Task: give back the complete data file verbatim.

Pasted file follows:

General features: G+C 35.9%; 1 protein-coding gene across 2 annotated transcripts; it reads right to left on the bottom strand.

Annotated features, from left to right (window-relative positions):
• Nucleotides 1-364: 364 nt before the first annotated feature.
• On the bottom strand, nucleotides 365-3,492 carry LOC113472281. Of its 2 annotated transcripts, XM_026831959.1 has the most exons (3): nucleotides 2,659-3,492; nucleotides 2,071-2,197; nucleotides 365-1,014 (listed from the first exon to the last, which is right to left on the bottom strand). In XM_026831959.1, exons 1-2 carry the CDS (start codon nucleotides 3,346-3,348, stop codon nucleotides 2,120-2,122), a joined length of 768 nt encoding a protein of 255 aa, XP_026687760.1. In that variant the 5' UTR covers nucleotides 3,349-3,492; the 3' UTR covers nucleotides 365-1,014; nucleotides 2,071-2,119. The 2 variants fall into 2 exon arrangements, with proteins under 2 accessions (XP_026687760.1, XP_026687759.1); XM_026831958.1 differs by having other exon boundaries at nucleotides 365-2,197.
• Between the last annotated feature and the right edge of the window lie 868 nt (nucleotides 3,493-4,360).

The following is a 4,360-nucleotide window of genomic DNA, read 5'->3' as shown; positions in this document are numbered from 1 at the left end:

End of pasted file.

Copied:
General features: G+C 35.9%; 1 protein-coding gene across 2 annotated transcripts; it reads right to left on the bottom strand.

Annotated features, from left to right (window-relative positions):
• Nucleotides 1-364: 364 nt before the first annotated feature.
• On the bottom strand, nucleotides 365-3,492 carry LOC113472281. Of its 2 annotated transcripts, XM_026831959.1 has the most exons (3): nucleotides 2,659-3,492; nucleotides 2,071-2,197; nucleotides 365-1,014 (listed from the first exon to the last, which is right to left on the bottom strand). In XM_026831959.1, exons 1-2 carry the CDS (start codon nucleotides 3,346-3,348, stop codon nucleotides 2,120-2,122), a joined length of 768 nt encoding a protein of 255 aa, XP_026687760.1. In that variant the 5' UTR covers nucleotides 3,349-3,492; the 3' UTR covers nucleotides 365-1,014; nucleotides 2,071-2,119. The 2 variants fall into 2 exon arrangements, with proteins under 2 accessions (XP_026687760.1, XP_026687759.1); XM_026831958.1 differs by having other exon boundaries at nucleotides 365-2,197.
• Between the last annotated feature and the right edge of the window lie 868 nt (nucleotides 3,493-4,360).

The following is a 4,360-nucleotide window of genomic DNA, read 5'->3' as shown; positions in this document are numbered from 1 at the left end: